The first type of man is the kind that will help you but will want something in return. The second isn't as obvious but he also would like something in response to helping. However, the third fellow helps simply because it is his nature.

Just like it is a horse's nature to gallop, it should be human nature to help others. Help simply because it is your nature, not because you expect something in return.

6) Overlook The Wrongs Of Others

When someone wrongs you, ask yourself: What made him do it? Once you understand his concept of good and evil, you’ll feel sorry for him and cease to be either amazed or angry. If his concept is similar to yours, then you are bound to forgive him since you would have acted as he did in similar circumstances. But if you do not share his ideas of good and evil, then you should find it even easier to overlook the wrongs of someone who is confused and in a moral muddle.
— Page 81

There are two things to take away from this quote. First, if someone wrongs you, ask yourself if you would have acted the same way if you were in their shoes. If yes, forgive the way they act.

For example, imagine you were in a crowded subway and someone shoves you to get into the train. If you were in their position would you act the same way? If you had an important business meeting with a CEO and needed to get on the train to make the meeting on time, would you shove your way onto the train? If so, do not get mad at that person for you would act the same way in their position.

Secondly, understand that not all individuals have the same ideas of right and wrong. People are all raised differently from different cultures, environments, and religions. Thus, there is no universal sense of good and evil.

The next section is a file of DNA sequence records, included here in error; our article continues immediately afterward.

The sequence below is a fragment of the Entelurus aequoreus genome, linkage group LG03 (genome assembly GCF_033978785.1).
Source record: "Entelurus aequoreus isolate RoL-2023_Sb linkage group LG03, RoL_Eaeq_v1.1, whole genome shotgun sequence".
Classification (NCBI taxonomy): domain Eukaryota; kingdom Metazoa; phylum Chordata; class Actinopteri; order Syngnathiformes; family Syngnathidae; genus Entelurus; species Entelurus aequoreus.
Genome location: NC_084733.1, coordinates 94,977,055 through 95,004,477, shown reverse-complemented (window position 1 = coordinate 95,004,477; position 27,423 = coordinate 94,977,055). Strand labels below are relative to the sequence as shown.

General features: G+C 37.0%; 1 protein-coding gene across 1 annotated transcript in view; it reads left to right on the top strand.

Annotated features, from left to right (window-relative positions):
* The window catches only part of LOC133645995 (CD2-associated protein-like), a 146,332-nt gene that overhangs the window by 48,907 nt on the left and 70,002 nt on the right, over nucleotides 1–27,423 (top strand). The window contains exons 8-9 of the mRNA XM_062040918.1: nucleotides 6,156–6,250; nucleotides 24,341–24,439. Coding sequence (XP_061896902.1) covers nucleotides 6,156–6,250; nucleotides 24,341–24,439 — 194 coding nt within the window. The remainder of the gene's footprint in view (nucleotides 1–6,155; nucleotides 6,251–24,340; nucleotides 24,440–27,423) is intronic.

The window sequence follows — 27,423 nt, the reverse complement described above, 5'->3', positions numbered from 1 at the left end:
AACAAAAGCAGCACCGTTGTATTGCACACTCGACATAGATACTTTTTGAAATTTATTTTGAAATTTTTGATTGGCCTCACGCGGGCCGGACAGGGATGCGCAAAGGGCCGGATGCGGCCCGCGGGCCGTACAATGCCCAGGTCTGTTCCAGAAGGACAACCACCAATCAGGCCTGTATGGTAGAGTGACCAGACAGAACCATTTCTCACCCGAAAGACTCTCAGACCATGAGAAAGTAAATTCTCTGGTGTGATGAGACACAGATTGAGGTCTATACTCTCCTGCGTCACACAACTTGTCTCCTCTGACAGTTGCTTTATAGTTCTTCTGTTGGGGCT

For example, imagine you're walking home at night and a man comes up to you and threatens to stab you unless you give him your wallet. From your perspective, you see this as an act of evil. However, the thief might have a different perspective. Say he grew up in an orphanage and spent much of his life homeless. Say it's winter and he hasn't eaten all day. Say he has never actually stabbed someone but knows it's a quick way to get money to buy food. This doesn't justify the act of stealing, however, it is important to realize the thief is in a moral muddle and doesn't have the same ideas of good and evil.


7) Accept Corrections And Adjust

Remember that you don’t lose any freedom by changing your mind and accepting the correction of someone who points out your errors. After all, it’s your initiative, your judgement, indeed your intelligence that makes change and acceptance possible.
— Page 94

Life is complex and filled with information. Sometimes we make decisions and are afraid to change our position even when new information suggests a better solution. Often, it is our ego that fears being wrong (Ryan Holiday elaborates on this idea). Especially when someone points out any mistakes we may have made.

However, Marcus points out that changing our mind is our decision. It would be unwise to stick to your original position if presented with information that outlines your mistakes. It is better to correct our mistakes and make a better decision moving forward. This is what makes change possible.


These are just a few lessons learned from The Emperor's Handbook. To learn more about leading a good life, finding happiness and making the right decision, I recommend reading the whole book. It's less than 150 pages long, click the link below to learn more.